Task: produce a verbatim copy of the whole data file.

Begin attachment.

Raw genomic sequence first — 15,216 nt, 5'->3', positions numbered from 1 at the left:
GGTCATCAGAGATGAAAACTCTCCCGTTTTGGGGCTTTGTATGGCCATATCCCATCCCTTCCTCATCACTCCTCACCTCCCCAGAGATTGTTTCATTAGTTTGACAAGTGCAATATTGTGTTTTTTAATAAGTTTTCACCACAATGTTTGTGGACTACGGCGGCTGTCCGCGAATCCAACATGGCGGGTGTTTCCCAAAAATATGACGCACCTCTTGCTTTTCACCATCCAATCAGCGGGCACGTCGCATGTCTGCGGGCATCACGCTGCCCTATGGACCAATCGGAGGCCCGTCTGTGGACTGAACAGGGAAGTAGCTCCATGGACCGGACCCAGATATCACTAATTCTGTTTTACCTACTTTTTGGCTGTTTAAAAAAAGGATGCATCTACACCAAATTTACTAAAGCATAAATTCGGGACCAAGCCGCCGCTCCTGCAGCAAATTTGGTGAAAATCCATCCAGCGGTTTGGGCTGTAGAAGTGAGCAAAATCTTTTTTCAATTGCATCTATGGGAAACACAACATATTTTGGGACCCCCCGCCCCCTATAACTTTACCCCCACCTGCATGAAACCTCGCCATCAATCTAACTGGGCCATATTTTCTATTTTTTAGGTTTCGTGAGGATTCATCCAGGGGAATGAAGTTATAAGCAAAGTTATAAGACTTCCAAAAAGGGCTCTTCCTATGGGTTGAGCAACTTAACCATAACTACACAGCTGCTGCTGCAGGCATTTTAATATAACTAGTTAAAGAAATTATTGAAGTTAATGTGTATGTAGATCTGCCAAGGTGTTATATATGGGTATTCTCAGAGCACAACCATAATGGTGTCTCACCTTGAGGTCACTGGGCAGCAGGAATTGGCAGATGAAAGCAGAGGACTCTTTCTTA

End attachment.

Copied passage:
Raw genomic sequence first — 15,216 nt, 5'->3', positions numbered from 1 at the left:
GGTCATCAGAGATGAAAACTCTCCCGTTTTGGGGCTTTGTATGGCCATATCCCATCCCTTCCTCATCACTCCTCACCTCCCCAGAGATTGTTTCATTAGTTTGACAAGTGCAATATTGTGTTTTTTAATAAGTTTTCACCACAATGTTTGTGGACTACGGCGGCTGTCCGCGAATCCAACATGGCGGGTGTTTCCCAAAAATATGACGCACCTCTTGCTTTTCACCATCCAATCAGCGGGCACGTCGCATGTCTGCGGGCATCACGCTGCCCTATGGACCAATCGGAGGCCCGTCTGTGGACTGAACAGGGAAGTAGCTCCATGGACCGGACCCAGATATCACTAATTCTGTTTTACCTACTTTTTGGCTGTTTAAAAAAAGGATGCATCTACACCAAATTTACTAAAGCATAAATTCGGGACCAAGCCGCCGCTCCTGCAGCAAATTTGGTGAAAATCCATCCAGCGGTTTGGGCTGTAGAAGTGAGCAAAATCTTTTTTCAATTGCATCTATGGGAAACACAACATATTTTGGGACCCCCCGCCCCCTATAACTTTACCCCCACCTGCATGAAACCTCGCCATCAATCTAACTGGGCCATATTTTCTATTTTTTAGGTTTCGTGAGGATTCATCCAGGGGAATGAAGTTATAAGCAAAGTTATAAGACTTCCAAAAAGGGCTCTTCCTATGGGTTGAGCAACTTAACCATAACTACACAGCTGCTGCTGCAGGCATTTTAATATAACTAGTTAAAGAAATTATTGAAGTTAATGTGTATGTAGATCTGCCAAGGTGTTATATATGGGTATTCTCAGAGCACAACCATAATGGTGTCTCACCTTGAGGTCACTGGGCAGCAGGAATTGGCAGATGAAAGCAGAGGACTCTTTCTTA